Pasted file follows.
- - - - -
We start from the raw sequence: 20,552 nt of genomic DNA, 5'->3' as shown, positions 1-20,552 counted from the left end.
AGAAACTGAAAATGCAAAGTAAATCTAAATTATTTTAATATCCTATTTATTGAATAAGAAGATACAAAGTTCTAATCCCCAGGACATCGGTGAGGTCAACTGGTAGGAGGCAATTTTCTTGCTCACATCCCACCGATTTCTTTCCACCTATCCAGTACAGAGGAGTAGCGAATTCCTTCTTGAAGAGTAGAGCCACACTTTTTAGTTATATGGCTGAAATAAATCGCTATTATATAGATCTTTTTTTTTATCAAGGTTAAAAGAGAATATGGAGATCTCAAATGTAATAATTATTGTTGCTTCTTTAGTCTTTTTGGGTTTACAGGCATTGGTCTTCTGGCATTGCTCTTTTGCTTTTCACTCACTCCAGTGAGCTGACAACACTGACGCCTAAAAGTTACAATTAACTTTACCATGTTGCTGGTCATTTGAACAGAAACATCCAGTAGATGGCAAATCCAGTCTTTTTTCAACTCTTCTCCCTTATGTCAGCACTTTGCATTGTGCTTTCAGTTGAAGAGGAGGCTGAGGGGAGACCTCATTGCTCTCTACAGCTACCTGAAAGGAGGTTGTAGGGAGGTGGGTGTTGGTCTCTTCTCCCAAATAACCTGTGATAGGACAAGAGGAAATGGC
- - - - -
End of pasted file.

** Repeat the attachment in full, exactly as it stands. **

We start from the raw sequence: 20,552 nt of genomic DNA, 5'->3' as shown, positions 1-20,552 counted from the left end.
AGAAACTGAAAATGCAAAGTAAATCTAAATTATTTTAATATCCTATTTATTGAATAAGAAGATACAAAGTTCTAATCCCCAGGACATCGGTGAGGTCAACTGGTAGGAGGCAATTTTCTTGCTCACATCCCACCGATTTCTTTCCACCTATCCAGTACAGAGGAGTAGCGAATTCCTTCTTGAAGAGTAGAGCCACACTTTTTAGTTATATGGCTGAAATAAATCGCTATTATATAGATCTTTTTTTTTATCAAGGTTAAAAGAGAATATGGAGATCTCAAATGTAATAATTATTGTTGCTTCTTTAGTCTTTTTGGGTTTACAGGCATTGGTCTTCTGGCATTGCTCTTTTGCTTTTCACTCACTCCAGTGAGCTGACAACACTGACGCCTAAAAGTTACAATTAACTTTACCATGTTGCTGGTCATTTGAACAGAAACATCCAGTAGATGGCAAATCCAGTCTTTTTTCAACTCTTCTCCCTTATGTCAGCACTTTGCATTGTGCTTTCAGTTGAAGAGGAGGCTGAGGGGAGACCTCATTGCTCTCTACAGCTACCTGAAAGGAGGTTGTAGGGAGGTGGGTGTTGGTCTCTTCTCCCAAATAACCTGTGATAGGACAAGAGGAAATGGC